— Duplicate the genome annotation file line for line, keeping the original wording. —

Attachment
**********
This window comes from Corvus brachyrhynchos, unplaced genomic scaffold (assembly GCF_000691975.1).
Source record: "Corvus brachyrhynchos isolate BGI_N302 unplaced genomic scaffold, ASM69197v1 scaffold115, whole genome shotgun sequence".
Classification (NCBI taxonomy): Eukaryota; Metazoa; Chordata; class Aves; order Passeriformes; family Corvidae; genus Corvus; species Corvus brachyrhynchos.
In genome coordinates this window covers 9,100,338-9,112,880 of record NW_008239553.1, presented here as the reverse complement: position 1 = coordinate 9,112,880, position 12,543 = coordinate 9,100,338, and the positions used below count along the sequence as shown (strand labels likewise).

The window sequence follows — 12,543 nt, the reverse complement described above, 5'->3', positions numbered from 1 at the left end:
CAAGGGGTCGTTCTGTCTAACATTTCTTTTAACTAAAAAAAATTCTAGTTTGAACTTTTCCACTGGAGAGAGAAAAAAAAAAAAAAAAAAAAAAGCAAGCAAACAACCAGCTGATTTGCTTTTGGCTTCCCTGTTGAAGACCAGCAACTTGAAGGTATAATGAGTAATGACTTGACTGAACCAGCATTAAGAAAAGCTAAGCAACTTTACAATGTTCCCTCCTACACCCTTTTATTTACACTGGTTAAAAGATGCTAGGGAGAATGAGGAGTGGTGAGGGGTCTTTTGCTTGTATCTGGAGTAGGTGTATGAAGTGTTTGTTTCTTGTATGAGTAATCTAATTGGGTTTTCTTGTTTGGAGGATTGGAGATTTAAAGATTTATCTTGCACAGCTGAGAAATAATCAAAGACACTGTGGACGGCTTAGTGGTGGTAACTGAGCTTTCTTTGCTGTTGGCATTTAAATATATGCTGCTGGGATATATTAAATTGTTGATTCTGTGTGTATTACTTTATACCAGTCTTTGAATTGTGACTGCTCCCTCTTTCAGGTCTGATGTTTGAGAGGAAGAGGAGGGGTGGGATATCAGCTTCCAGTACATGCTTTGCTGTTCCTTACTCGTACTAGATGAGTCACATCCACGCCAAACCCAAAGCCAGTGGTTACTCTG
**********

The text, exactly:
This window comes from Corvus brachyrhynchos, unplaced genomic scaffold (assembly GCF_000691975.1).
Source record: "Corvus brachyrhynchos isolate BGI_N302 unplaced genomic scaffold, ASM69197v1 scaffold115, whole genome shotgun sequence".
Classification (NCBI taxonomy): Eukaryota; Metazoa; Chordata; class Aves; order Passeriformes; family Corvidae; genus Corvus; species Corvus brachyrhynchos.
In genome coordinates this window covers 9,100,338-9,112,880 of record NW_008239553.1, presented here as the reverse complement: position 1 = coordinate 9,112,880, position 12,543 = coordinate 9,100,338, and the positions used below count along the sequence as shown (strand labels likewise).

The window sequence follows — 12,543 nt, the reverse complement described above, 5'->3', positions numbered from 1 at the left end:
CAAGGGGTCGTTCTGTCTAACATTTCTTTTAACTAAAAAAAATTCTAGTTTGAACTTTTCCACTGGAGAGAGAAAAAAAAAAAAAAAAAAAAAAGCAAGCAAACAACCAGCTGATTTGCTTTTGGCTTCCCTGTTGAAGACCAGCAACTTGAAGGTATAATGAGTAATGACTTGACTGAACCAGCATTAAGAAAAGCTAAGCAACTTTACAATGTTCCCTCCTACACCCTTTTATTTACACTGGTTAAAAGATGCTAGGGAGAATGAGGAGTGGTGAGGGGTCTTTTGCTTGTATCTGGAGTAGGTGTATGAAGTGTTTGTTTCTTGTATGAGTAATCTAATTGGGTTTTCTTGTTTGGAGGATTGGAGATTTAAAGATTTATCTTGCACAGCTGAGAAATAATCAAAGACACTGTGGACGGCTTAGTGGTGGTAACTGAGCTTTCTTTGCTGTTGGCATTTAAATATATGCTGCTGGGATATATTAAATTGTTGATTCTGTGTGTATTACTTTATACCAGTCTTTGAATTGTGACTGCTCCCTCTTTCAGGTCTGATGTTTGAGAGGAAGAGGAGGGGTGGGATATCAGCTTCCAGTACATGCTTTGCTGTTCCTTACTCGTACTAGATGAGTCACATCCACGCCAAACCCAAAGCCAGTGGTTACTCTG